"Oh, I found I could turn the consciousness you created in me into literary material, and so I was rather eager to go. I have got a point for my new story out of it. I shall have my fellow suffer all I didn't suffer in meeting the girl he knows his mother wants him to marry. I got on very well with those ladies. Mrs. Andrews is the mother of innocence, but she isn't innocence. She managed to talk of my story without asking about the person who wanted to anticipate the conclusion. That was what you call complex. She was insincere; it was the only thing she wanted to talk about."

"I don't believe it, Philip. But what did Miss Andrews talk about?"

"Well, she is rather an optimistic conscience. She talked about books and plays that some people do not think are quite proper. I have a notion that, where the point involved isn't a fact of her own experience, she is not very severe about it. You think that would be quite safe for me?"

"Philip, I don't like your making fun of her!"

"Oh, she wasn't insipid; she was only limpid. I really like her, and, as for reverencing her, of course I feel that in a way she is sacred." He added, after a breath, "Too sacred. We none of us can expect to marry Eve before the Fall now; perhaps we have got over wanting to."

"You are very perverse, my dear. But you will get over that."

"Don't take away my last defence, mother."

Verrian began to go rather regularly to the Andrews house, or, at least, he was accused of doing it by Miss Macroyd when, very irregularly, he went one day to see her. "How did you know it?" he asked.

"I didn't say I knew it. I only wished to know it. Now I am satisfied. I met another friend of yours on Sunday." She paused for him to ask who; but he did not ask. "I see you are dying to know what friend: Mr. Bushwick."

"Oh, he's a good-fellow. I wonder I don't run across him."

"Perhaps that's because you never call on Miss Shirley." Miss Macroyd waited for this to take effect, but he kept a glacial surface towards her, and she went on:

"They were walking together in the park at noon. I suppose they had been to church together."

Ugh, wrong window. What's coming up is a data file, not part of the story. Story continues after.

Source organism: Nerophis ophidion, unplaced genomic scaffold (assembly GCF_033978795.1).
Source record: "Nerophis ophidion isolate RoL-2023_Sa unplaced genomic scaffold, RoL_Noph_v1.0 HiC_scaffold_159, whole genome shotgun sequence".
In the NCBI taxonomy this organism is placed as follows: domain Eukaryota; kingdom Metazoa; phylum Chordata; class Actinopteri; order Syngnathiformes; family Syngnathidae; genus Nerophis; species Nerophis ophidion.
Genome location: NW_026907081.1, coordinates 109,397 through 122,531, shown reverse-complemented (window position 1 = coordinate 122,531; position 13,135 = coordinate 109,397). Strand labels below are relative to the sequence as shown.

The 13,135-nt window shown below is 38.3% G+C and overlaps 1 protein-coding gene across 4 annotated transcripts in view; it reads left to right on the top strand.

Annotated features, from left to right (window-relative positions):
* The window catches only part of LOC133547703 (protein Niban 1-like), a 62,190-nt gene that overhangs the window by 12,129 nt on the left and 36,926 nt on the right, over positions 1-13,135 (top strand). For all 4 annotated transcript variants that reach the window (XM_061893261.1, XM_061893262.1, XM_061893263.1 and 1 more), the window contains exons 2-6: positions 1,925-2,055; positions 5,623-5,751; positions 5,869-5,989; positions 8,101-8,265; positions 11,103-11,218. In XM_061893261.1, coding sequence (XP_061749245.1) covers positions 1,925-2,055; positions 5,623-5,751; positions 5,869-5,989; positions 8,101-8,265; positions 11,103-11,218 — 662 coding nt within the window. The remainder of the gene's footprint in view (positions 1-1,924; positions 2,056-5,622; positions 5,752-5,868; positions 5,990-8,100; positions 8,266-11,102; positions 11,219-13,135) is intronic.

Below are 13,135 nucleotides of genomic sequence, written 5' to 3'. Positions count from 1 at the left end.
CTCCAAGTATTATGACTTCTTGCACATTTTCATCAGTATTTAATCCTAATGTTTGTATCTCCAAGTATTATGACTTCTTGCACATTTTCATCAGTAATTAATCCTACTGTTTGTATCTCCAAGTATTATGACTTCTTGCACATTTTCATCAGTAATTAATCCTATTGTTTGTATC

Verrian manifested no more than a polite interest in the fact. He managed so well that he confirmed Miss Macroyd in a tacit conjecture. She went on: "Miss Shirley was looking quite blooming for her. But so was he, for that matter. Why don't you ask if they inquired for you?"

"I thought you would tell me without."

"I will tell you if he did. He was very cordial in his inquiries; and I had to pretend, to gratify him, that you were very well. I implied that you came here every Tuesday, but your Thursdays were dedicated to Miss Andrews."

"You are a clever woman, Miss Macroyd. I should never have thought of so much to say on such an uninteresting subject. And Miss Shirley showed no curiosity?"

"Ah, she is a clever woman, too. She showed the prettiest kind of curiosity—so perfectly managed. She has a studio—I don't know just how she puts it to use—with a painter girl in one of those studio apartment houses on the West Side: The Veronese, I believe. You must go and see her; I'll let you have next Tuesday off; Tuesday's her day, too."

"You are generosity itself, Miss Macroyd."

"Yes, there's nothing mean about me," she returned, in slang rather older than she ordinarily used. "If you're not here next Tuesday I shall know where you are."

"Then I must take a good many Tuesdays off, unless I want to give myself away."

"Oh, don't do that, Mr. Verrian! Please! Or else I can't let you have any Tuesday off."

William Dean Howells